We are committed to creating and enhancing our sense of pride, LGBTIQA+ inclusion, safety, and celebration in all of our communities.

On this page

Rainbow Pride Advisory Group

Our Rainbow Pride Advisory Group is an opportunity to share your voice on important matters for the Glen Eira rainbow/LGBTIQA+ community. Membership for community members is open, please complete the Expression of Interest Form.

Pride and Glen Eira City Council logo

Significant dates

Significant day/week  Description Date
Midsumma Pride March One of Midsumma Festival's signature events. A march down Fitzroy Street in St Kilda to show our support for the LGBTIQA+ community. Sunday 4 February 2024
Transgender Day of Visibility An international celebration of trans pride and awareness. Sunday 31 March 2024
IDAHOBIT International Day Against LGBTIQA+ discrimination, to raise awareness of LGBTQIA+ rights, and the awareness of work still needed to combat discrimination. Friday 17 May 2024
Wear It Purple Day A day to foster supportive, safe, empowering, and inclusive environments for rainbow young people. Friday 30 August 2024
International Pronouns Day A day to raise awareness on the importance of respecting, understanding and correctly using pronouns. Wednesday 16 October 2024
Transgender Awareness Week A week to raise awareness and celebrate trans and gender diverse people. 13–19 November 2024
Transgender Day of Remembrance An annual day to honour the memory of trans lives lost to acts of transphobia and discrimination Wednesday 20 November 2024

A history of our support

  • 2016 — first IDAHOBIT awareness day celebration
  • 2017 — first time Glen Eira City Councilmarches in Midsumma festival, publicly supported the YES campaign for Marriage Equality Bill. Glen Eira City Council has been marching in Midsumma Pride March each year following
  • 2019 — incorporated unconscious bias awareness training, diversity awareness courses begin
  • 2022 — Glen Eira City Council’s Rainbow Pride Advisory Group established
  • 2023 — Glen Eira City Council pride mark adopted and displayed on Town Hall. Glen Eira City Council celebrates it’s first Summer Pride at Glen Eira Leisure and Transgender Awareness Week within the community. Gender affirmation and pronouns at work policy adopted within Council.
  • 2024 — Summer Pride pool party at GESAC. Rainbow Round of netball at GESAC in partnership with Proud 2 Play and Queer Sporting Alliance. Rainbow light up of Town Hall for IDAHOBIT.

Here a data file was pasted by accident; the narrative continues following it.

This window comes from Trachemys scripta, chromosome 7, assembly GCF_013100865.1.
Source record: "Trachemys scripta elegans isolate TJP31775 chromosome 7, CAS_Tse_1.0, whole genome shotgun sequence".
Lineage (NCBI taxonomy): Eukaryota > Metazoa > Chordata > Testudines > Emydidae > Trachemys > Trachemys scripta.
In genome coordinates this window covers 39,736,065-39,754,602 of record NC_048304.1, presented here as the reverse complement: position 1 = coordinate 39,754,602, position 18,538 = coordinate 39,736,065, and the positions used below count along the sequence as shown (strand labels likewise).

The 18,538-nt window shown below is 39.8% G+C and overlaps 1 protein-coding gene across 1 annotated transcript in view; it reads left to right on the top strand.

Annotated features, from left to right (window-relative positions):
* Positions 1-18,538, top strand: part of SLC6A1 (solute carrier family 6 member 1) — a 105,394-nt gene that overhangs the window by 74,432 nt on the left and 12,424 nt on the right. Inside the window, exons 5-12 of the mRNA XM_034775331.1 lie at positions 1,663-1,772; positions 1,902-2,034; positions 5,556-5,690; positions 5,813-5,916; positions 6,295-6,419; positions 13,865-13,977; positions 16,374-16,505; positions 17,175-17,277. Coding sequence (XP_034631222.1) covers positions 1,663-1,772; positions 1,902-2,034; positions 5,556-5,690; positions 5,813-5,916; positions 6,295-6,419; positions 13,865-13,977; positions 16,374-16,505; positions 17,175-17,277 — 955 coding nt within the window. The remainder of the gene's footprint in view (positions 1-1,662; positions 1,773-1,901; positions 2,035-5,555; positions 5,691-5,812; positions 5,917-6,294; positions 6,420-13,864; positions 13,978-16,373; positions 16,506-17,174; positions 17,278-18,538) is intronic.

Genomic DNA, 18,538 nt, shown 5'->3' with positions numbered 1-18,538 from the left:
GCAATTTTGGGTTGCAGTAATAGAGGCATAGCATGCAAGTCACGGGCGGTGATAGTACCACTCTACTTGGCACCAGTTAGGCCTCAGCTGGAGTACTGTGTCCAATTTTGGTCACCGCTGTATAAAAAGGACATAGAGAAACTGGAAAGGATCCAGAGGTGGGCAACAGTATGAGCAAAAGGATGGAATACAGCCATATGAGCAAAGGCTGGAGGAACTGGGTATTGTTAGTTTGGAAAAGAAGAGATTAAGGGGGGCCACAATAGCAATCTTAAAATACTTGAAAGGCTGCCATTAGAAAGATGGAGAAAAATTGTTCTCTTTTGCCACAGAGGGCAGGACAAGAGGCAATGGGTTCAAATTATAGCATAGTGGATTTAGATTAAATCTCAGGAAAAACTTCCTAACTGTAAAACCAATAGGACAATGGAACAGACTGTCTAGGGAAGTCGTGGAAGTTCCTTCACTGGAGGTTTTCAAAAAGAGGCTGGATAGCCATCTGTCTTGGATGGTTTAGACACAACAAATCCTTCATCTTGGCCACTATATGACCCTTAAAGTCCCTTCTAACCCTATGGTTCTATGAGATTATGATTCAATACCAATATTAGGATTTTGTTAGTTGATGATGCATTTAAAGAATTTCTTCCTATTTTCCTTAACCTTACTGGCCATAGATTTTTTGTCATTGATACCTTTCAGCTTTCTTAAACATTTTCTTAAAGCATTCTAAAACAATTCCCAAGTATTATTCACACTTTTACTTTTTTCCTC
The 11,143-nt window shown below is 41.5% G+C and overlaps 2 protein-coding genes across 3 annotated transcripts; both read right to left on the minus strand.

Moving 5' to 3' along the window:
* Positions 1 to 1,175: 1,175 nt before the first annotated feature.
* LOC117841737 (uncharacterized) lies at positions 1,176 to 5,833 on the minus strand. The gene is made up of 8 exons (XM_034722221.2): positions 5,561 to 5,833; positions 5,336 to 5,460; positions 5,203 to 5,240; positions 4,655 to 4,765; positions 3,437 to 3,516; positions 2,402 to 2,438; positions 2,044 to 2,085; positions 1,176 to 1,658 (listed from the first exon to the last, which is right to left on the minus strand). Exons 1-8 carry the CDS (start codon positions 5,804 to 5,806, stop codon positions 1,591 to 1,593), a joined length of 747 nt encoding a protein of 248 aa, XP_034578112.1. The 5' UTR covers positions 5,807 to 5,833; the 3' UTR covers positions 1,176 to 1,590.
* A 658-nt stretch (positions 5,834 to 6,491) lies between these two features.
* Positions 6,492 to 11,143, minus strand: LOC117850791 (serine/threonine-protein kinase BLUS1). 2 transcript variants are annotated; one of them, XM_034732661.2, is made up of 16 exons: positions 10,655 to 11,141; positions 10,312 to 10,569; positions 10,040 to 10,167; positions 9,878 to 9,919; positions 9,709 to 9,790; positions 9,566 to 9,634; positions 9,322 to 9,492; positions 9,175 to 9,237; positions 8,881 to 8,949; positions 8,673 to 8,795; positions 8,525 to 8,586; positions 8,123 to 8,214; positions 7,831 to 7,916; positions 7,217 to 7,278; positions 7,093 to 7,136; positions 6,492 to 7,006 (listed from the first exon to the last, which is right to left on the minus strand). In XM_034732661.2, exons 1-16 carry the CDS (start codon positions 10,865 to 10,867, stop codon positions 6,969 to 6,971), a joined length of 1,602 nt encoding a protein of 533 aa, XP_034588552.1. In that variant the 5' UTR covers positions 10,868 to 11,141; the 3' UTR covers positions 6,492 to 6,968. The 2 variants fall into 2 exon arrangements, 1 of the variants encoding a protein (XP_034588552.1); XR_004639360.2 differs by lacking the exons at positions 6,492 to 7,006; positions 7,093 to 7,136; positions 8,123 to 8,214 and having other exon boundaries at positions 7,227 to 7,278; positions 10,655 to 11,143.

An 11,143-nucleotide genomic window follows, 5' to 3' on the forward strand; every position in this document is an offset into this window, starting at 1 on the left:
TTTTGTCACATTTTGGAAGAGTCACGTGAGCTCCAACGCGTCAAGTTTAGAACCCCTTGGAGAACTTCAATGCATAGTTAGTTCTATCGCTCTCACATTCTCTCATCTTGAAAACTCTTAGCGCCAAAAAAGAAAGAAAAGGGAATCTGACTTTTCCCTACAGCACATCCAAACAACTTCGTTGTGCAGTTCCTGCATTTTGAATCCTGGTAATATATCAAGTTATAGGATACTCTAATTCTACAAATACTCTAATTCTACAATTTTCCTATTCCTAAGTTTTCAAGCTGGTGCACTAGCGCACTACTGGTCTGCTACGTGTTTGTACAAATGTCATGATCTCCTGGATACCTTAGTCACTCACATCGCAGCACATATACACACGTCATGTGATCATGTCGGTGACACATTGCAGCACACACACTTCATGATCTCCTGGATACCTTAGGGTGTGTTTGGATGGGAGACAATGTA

Group of people posing in front of pool


What are pronouns?

  • A word or noun which can be used to identify someone in conversation in place of their name. Some examples include he/him/his, she/her/hers and they/them/theirs.

Why are pronouns important?

  • Using someone’s correct pronouns is a way to demonstrate your respect and inclusion of them. It is important to ask people what their pronouns are so that you are not making assumptions and unintentionally misgendering them. For some, the sex they are assigned at birth aligns with their gender identity, for others, this is not the case.

What can I do?

  • Sharing your pronouns is a great way to create a safe environment. You can do this through social media platforms, email signatures, or simply by stating your pronouns when introducing yourself to a group of people e.g. My name is Garry and my pronouns are he/him. Wearing a pronoun badge is another great way to let other people know what your pronouns are, a fantastic way to show your support, and symbolises to the world that you are aware of, and open to, people with differing gender identities to that of your own.

Where can I find more information?

Pride flags

The history of the rainbow/LGBTIQA+ pride flag

  • Gilbert Baker debuted a Rainbow flag in 1978 which consisted of 8 colours (representing hot pink-sex, red-life, orange-healing, yellow-sunlight, green-nature, turquoise-magic, indigo-serenity, violet-spirit).
  • In 1979 the flag was revised to consist of 6 colours, removing the hot pink and turquoise stripes.
  • In 2017 the Philadelphia Office of LGBT Affairs introduced an amended flag including a black and brown stripe to draw attention to the underrepresented people of colour within the community.
  • In 2018, Daniel Quasar released a new design, known as the Progress flag, incorporating both the Philadelphia and Trans flag (blue, pink, white) colours to place a greater emphasis on inclusion and progression.
  • In 2021, Valentino Vecchietti builds on Daniel’s design by adding a yellow triangle and purple circle to recognise the Intersex community.
History of the Pride flag from 1978, 1979, 2017, 2018 and 2021

2021 Disability pride flag

Designed by Ann Magill, a physically disabled author, activist, and artist.

Originally designed with a lightning bolt in 2019, the flag underwent a makeover with Ann seeking feedback from the disability community creating the current design (2021).

  • The downward sloping diagonal lines represent demolishing the ‘walls and ceilings that keep us boxed in’.
  • The parallel lines close together represent the closeknit community of different disabilities.
  • Green represents sensory disabilities.
  • Blue represents mental illness and psychiatric disabilities.
  • White represents invisible and undiagnosed disabilities.
  • Yellow represents neurodiversity.
  • Red represents physical disabilities.

When it comes to Pride flags, any can be used as each flag represents a point in history for the LGBTIQA+ community. Members of the LGBTIQA+ and ally community simply use the flag they feel most aligns with their cause or sentiment at the time. The LGBTIQA+ community also has flags that represent identities and sexualities.

To find out more visit the Human Rights Campaign LGBTQ+ Pride Flags page.